# add a point, close to one but distant to the others

I am given a finite set of geometric points in three dimensions. I want to add another point $A$, so that it's close to a certain point $P$ (that is $d(P, A)\lt k$, where k is an arbitrary constant), but distant from the others ($d(P, X)\gt k$, where $X$ is any other point).

I am clueless. Numerical solutions or fallible algorithms are welcome.

One simplification I thought is that one could look for a certain surface passing through $P$, so that the other points are all on one side of the subdivided space, then place $A$ to the other side. This can cut off some solutions to the first problem, but since in my actual situation the point positions have some uncertainty, a stricter solution leaves the margin of error that I need. Unfortunately, I didn't make up a good method to calculate this surface (rather a set of) which solve the problem.

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Is your set of points finite? –  you Mar 22 '12 at 23:36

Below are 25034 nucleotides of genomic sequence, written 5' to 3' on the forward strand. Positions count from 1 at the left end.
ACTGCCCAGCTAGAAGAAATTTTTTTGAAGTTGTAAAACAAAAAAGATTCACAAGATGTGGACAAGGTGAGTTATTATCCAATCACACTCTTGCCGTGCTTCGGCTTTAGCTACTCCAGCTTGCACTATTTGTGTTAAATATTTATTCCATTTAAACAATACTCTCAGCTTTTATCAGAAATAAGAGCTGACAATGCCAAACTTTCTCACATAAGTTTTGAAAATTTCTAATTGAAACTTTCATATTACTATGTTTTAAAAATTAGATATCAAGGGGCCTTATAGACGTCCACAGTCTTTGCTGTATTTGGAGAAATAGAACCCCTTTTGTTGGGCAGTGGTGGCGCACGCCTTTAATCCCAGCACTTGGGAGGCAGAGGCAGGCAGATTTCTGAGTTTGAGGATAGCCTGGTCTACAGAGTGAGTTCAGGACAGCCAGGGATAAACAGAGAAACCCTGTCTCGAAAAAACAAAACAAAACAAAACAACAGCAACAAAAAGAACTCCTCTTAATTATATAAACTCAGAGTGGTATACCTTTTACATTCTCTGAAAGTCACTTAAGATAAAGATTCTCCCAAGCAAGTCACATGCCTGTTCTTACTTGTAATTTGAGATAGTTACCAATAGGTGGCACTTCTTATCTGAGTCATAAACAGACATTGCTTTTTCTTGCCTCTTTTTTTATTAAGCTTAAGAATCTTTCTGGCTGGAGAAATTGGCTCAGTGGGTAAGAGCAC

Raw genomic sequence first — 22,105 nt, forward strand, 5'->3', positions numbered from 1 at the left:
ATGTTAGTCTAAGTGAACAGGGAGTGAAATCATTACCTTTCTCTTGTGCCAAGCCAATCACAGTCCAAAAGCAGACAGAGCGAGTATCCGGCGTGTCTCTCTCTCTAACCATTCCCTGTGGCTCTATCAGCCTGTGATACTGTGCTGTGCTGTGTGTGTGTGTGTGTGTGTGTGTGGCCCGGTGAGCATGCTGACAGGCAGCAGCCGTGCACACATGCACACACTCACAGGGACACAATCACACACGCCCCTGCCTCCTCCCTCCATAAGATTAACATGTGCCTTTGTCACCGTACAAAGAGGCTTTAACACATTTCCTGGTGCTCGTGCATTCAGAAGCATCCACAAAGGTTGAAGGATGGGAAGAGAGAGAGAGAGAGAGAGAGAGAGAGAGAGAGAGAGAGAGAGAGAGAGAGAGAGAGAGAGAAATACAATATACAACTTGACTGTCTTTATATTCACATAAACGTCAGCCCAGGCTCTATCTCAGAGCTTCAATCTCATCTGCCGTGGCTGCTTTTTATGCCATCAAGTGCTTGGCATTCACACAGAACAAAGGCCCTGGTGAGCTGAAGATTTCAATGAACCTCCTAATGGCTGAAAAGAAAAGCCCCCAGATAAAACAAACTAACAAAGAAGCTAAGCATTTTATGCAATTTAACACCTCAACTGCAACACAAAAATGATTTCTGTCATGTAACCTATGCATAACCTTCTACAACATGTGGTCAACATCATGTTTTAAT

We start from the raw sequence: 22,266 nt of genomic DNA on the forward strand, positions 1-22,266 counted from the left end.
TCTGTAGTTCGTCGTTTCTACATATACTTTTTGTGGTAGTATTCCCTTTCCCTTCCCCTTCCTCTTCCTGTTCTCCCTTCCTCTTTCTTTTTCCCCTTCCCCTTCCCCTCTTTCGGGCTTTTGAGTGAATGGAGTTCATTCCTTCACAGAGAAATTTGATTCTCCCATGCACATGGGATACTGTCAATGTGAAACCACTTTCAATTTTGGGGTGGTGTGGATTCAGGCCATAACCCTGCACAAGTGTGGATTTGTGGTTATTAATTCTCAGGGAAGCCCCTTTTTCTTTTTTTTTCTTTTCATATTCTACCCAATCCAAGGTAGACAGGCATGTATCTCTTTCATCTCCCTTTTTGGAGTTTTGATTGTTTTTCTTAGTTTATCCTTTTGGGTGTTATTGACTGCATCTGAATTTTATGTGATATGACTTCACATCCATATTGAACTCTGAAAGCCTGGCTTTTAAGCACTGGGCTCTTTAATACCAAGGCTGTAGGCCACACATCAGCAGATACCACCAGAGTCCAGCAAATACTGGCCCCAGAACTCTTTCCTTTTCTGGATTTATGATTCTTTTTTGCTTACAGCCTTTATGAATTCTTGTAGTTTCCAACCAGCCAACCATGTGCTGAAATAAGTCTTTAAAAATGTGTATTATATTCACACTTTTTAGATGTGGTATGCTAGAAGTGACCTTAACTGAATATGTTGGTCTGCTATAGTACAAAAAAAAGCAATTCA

yes. see edit . –  Lorenzo Pistone Mar 22 '12 at 23:37
Ah ok, good :) Well, for starters you can find a point arbitrarily close to $P=(x_1,x_2,x_2)$ by taking $A=(x_1+\sqrt{\frac{\epsilon}{3}},x_2+\sqrt{\frac{\epsilon}{3}},x_3+\sqrt{\frac{‌​\epsilon}{3}})$ for any $\epsilon>0$, so that $d(A,P)=\epsilon$. Then it's just a question of exactly how far away you want $A$ to be from the other points. –  you Mar 22 '12 at 23:41
That equation makes the new point $A$ to be fixed on a certain line, as the parameter $\epsilon$ is only one. The new point is not subject to such constraint. –  Lorenzo Pistone Mar 22 '12 at 23:43
In that case, you could take any vector $v\in\mathbb{R}^3$ of length $\epsilon$ and let $A=P+v$ –  you Mar 22 '12 at 23:50